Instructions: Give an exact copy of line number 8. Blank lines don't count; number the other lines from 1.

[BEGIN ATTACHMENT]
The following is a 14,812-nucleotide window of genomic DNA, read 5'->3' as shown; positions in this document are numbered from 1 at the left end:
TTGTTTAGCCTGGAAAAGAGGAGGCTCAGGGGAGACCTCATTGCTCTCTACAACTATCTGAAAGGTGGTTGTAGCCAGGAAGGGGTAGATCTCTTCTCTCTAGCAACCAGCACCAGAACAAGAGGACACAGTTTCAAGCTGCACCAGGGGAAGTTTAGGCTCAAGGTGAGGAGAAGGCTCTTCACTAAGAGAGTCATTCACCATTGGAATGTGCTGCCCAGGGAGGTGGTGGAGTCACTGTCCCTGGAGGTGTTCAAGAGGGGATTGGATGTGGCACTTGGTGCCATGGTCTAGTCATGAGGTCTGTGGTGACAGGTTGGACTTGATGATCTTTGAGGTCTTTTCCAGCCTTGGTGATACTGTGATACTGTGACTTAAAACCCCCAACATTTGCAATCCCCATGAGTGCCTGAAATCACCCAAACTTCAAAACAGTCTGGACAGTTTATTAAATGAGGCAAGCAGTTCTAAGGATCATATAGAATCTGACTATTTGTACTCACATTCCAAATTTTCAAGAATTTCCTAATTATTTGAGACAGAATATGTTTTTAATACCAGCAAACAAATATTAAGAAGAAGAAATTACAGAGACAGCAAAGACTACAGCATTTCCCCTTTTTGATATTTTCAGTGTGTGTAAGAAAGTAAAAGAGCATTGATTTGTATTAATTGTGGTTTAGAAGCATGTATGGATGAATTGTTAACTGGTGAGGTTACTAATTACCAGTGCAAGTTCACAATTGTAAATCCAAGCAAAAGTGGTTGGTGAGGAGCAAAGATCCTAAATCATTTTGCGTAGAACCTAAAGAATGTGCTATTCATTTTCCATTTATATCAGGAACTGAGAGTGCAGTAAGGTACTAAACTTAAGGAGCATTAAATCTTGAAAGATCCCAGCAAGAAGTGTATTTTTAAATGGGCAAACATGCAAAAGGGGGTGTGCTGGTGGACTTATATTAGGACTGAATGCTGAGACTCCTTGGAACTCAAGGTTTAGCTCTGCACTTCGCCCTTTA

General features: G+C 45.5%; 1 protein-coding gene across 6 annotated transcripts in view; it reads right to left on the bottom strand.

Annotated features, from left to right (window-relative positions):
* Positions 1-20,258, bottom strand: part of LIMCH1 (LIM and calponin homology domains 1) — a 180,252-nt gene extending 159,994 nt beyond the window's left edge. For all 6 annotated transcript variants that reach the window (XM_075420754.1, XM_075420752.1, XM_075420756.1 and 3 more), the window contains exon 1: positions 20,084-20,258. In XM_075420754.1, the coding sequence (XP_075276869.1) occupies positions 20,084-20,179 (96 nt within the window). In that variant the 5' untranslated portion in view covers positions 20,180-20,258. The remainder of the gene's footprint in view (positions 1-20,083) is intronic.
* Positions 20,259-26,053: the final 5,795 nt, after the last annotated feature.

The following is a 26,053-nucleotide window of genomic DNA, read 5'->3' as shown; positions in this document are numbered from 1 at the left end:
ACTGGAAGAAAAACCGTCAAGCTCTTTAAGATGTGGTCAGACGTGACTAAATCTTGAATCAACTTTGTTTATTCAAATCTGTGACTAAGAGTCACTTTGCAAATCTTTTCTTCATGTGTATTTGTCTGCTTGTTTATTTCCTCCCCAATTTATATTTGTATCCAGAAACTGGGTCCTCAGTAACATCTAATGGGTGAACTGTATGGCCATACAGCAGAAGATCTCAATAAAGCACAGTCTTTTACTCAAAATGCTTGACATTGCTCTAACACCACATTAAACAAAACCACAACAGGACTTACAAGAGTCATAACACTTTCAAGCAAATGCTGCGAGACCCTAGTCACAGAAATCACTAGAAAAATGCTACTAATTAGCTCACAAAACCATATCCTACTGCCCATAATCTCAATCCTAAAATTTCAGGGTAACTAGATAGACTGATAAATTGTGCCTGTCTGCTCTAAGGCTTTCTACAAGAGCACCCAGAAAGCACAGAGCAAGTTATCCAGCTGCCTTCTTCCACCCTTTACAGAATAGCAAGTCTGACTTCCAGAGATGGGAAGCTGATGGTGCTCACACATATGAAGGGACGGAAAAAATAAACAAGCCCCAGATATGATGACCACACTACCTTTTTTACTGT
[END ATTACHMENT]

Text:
ACTGGAAGAAAAACCGTCAAGCTCTTTAAGATGTGGTCAGACGTGACTAAATCTTGAATCAACTTTGTTTATTCAAATCTGTGACTAAGAGTCACTTTGCAAATCTTTTCTTCATGTGTATTTGTCTGCTTGTTTATTTCCTCCCCAATTTATATTTGTATCCAGAAACTGGGTCCTCAGTAACATCTAATGGGTGAACTGTATGGCCATACAGCAGAAGATCTCAATAAAGCACAGTCTTTTACTCAAAATGCTTGACATTGCTCTAACACCACATTAAACAAAACCACAACAGGACTTACAAGAGTCATAACACTTTCAAGCAAATGCTGCGAGACCCTAGTCACAGAAATCACTAGAAAAATGCTACTAATTAGCTCACAAAACCATATCCTACTGCCCATAATCTCAATCCTAAAATTTCAGGGTAACTAGATAGACTGATAAATTGTGCCTGTCTGCTCTAAGGCTTTCTACAAGAGCACCCAGAAAGCACAGAGCAAGTTATCCAGCTGCCTTCTTCCACCCTTTACAGAATAGCAAGTCTGACTTCCAGAGATGGGAAGCTGATGGTGCTCACACATATGAAGGGACGGAAAAAATAAACAAGCCCCAGATATGATGACCACACTACCTTTTTTACTGT